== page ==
This seems to be a pattern in my life and in the lives of so many women I know. We are taught to think less of ourselves and our ideas. The world around us does the same to us. Many churches we know don’t allow us to preach the gospel. When we state our ideas, some of our brothers interrupt us or summarize what we say, implying that what we said wasn’t good enough the first time. We are told to follow and not lead, though we have the experience, the skills and the calling. Sometimes we women inadvertently take these things to heart. We think to ourselves: “Why would I speak up if my thoughts are so different from what has already been spoken? Maybe I am wrong in my assessment of what is going on. Maybe I am not good at this…maybe I am not called to what I think God is asking me to do.” Sometimes my thoughts (and I hear it in so many of my female friend’s stories too) spiral into dangerous territory of doubting the ways that God has created me.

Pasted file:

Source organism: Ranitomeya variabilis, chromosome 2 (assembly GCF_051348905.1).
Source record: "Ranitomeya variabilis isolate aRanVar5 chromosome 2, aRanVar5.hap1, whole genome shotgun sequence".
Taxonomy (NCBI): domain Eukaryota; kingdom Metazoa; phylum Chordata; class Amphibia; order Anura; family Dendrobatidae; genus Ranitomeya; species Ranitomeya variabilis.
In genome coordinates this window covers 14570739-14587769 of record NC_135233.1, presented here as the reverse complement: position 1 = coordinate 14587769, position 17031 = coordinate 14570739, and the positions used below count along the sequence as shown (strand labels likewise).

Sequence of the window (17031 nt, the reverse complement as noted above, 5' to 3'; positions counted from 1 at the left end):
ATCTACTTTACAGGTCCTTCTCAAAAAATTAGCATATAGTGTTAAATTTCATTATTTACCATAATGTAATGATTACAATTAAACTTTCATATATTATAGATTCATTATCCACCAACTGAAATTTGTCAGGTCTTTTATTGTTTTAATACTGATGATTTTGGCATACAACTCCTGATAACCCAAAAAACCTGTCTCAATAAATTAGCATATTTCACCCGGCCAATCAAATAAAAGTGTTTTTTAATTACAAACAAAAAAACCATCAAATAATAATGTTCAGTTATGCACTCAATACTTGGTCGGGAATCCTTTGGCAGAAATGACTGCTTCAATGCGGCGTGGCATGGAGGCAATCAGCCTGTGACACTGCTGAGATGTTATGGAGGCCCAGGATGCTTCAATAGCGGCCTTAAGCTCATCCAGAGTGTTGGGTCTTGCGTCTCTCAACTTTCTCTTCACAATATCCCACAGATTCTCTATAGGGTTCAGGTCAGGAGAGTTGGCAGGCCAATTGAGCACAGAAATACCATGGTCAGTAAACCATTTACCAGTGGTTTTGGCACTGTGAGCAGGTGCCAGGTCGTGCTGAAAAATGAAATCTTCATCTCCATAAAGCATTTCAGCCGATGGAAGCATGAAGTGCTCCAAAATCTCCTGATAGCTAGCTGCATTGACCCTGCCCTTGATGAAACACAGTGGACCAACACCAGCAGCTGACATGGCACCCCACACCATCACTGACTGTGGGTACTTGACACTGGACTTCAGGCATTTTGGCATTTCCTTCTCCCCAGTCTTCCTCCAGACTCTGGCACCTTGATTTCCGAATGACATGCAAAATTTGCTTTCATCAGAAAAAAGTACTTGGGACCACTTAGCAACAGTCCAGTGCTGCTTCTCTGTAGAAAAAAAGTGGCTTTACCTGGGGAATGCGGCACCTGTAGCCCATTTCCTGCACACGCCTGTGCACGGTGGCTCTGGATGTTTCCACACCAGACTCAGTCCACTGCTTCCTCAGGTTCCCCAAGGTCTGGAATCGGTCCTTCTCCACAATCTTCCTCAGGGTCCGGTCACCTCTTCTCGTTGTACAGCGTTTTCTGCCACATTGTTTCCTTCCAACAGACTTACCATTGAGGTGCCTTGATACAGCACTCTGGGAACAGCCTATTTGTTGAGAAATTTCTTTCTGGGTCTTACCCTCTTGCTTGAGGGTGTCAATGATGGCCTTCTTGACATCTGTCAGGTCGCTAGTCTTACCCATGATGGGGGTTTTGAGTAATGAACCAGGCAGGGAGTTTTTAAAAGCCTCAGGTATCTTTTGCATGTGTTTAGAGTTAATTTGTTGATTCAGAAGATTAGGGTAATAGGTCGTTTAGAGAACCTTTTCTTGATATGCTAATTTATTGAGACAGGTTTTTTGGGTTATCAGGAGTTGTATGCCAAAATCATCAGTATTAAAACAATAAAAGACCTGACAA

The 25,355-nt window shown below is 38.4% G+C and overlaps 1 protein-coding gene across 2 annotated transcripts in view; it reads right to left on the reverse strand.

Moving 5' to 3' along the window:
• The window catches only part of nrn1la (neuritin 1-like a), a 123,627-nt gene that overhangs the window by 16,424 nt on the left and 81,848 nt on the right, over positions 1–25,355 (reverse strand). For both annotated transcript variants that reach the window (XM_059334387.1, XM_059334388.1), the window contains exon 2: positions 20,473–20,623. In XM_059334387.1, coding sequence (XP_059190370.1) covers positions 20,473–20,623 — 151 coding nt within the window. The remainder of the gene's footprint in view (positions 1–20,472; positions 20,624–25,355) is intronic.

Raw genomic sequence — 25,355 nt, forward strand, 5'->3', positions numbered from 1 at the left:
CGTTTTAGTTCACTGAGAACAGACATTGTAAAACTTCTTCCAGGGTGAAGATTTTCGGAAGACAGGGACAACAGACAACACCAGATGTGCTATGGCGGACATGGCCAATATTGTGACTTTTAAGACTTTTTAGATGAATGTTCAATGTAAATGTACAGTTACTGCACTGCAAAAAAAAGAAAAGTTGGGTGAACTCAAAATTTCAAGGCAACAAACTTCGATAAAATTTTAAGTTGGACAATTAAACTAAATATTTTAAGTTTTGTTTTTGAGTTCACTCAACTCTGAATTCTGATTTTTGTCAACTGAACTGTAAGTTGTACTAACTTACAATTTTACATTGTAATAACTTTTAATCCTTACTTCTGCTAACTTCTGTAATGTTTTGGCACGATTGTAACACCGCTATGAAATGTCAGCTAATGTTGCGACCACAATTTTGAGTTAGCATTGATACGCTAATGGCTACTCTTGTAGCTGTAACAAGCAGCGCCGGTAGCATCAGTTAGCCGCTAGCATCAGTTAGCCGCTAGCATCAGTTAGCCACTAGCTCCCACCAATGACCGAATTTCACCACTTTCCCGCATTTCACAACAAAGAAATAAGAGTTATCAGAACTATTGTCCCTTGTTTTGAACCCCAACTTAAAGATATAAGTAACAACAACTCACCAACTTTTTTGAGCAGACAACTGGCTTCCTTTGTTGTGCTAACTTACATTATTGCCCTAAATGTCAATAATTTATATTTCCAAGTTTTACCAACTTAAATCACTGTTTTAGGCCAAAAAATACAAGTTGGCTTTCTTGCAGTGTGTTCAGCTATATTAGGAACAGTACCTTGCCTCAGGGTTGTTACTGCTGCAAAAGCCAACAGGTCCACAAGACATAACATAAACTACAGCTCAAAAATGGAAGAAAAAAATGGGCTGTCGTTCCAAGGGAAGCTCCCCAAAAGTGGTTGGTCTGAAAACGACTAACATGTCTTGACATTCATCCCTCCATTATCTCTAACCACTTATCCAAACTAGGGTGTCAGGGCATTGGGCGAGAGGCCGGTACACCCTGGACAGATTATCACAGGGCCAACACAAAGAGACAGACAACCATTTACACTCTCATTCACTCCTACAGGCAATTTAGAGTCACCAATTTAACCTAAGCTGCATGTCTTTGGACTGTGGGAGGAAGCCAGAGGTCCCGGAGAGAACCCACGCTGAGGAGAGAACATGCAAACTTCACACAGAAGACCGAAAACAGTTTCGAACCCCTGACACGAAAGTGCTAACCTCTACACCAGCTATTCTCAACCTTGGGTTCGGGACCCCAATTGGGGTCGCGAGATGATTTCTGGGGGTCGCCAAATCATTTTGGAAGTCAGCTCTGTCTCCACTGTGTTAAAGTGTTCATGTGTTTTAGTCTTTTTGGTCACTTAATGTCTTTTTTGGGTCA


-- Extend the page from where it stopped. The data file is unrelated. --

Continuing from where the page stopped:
But a colleague recently gave me a quote by author Ursula K. Le Guin that turns all of these lies on their heads. It says:

“I know that many men and even women are afraid and angry when women do speak, because in this barbaric society, when women speak truly, they speak subversively—they can’t help it: If you are underneath, if you’re kept down, you break out, you subvert. We are volcanoes. When we women offer our experiences as our truth, as human truth, all the maps change. There are new mountains. That’s what I want—to hear you erupting. You young Mt. St. Helenses who don’t know the power in you—I want to hear you…Speak with a woman’s tongue. Come out and tells us what time of night it is! Don’t let us sink back in silence.”[1]